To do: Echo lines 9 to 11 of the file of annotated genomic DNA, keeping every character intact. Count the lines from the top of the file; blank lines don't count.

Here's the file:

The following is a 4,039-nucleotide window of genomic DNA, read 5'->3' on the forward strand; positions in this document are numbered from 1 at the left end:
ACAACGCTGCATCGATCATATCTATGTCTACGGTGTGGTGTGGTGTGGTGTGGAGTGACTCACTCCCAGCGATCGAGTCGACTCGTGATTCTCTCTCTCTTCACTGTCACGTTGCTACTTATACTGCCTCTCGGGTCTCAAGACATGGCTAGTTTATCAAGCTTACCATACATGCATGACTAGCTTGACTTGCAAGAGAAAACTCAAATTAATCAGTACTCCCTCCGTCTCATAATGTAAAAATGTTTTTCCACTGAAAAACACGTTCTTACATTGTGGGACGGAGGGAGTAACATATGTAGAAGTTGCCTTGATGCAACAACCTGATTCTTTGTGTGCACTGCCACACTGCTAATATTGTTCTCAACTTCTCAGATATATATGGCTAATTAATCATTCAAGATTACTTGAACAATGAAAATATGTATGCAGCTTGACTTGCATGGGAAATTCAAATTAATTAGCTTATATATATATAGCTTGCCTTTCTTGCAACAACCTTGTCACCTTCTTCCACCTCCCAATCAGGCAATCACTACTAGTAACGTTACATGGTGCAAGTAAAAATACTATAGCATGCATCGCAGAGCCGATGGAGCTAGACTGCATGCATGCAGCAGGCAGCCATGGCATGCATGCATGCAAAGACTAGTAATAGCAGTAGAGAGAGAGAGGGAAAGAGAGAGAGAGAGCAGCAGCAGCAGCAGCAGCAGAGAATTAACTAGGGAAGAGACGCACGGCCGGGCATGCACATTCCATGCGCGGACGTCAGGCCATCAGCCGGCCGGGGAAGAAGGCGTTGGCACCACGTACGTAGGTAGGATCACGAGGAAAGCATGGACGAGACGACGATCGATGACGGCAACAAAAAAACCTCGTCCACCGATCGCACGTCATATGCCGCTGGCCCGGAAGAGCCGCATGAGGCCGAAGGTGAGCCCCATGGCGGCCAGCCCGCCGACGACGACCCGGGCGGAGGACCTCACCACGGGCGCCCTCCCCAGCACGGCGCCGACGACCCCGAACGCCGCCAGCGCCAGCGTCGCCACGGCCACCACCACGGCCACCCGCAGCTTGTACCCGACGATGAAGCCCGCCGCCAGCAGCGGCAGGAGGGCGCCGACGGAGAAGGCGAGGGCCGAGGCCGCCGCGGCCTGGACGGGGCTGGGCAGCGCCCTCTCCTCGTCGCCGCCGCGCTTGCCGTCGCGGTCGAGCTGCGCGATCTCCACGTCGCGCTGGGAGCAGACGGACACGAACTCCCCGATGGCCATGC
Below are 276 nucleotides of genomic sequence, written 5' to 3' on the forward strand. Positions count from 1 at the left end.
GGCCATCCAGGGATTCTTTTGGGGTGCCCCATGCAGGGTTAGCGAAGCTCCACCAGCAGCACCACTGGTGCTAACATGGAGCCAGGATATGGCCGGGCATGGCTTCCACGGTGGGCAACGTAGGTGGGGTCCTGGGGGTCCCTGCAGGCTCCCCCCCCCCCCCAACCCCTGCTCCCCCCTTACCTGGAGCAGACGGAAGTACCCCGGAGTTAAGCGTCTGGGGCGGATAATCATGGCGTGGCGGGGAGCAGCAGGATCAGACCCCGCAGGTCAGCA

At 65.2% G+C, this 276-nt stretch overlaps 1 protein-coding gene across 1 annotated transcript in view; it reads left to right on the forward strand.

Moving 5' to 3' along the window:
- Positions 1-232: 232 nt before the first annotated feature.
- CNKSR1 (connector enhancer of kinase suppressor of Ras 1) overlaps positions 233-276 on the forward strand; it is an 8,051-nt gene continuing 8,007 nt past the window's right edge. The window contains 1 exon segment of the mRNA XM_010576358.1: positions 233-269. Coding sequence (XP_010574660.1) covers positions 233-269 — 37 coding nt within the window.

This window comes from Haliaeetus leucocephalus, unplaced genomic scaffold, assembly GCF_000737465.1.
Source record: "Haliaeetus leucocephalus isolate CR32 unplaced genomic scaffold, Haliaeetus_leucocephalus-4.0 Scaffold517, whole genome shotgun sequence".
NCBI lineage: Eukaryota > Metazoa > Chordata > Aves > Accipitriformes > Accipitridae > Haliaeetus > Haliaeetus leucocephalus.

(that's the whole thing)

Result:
This window comes from Haliaeetus leucocephalus, unplaced genomic scaffold, assembly GCF_000737465.1.
Source record: "Haliaeetus leucocephalus isolate CR32 unplaced genomic scaffold, Haliaeetus_leucocephalus-4.0 Scaffold517, whole genome shotgun sequence".
NCBI lineage: Eukaryota > Metazoa > Chordata > Aves > Accipitriformes > Accipitridae > Haliaeetus > Haliaeetus leucocephalus.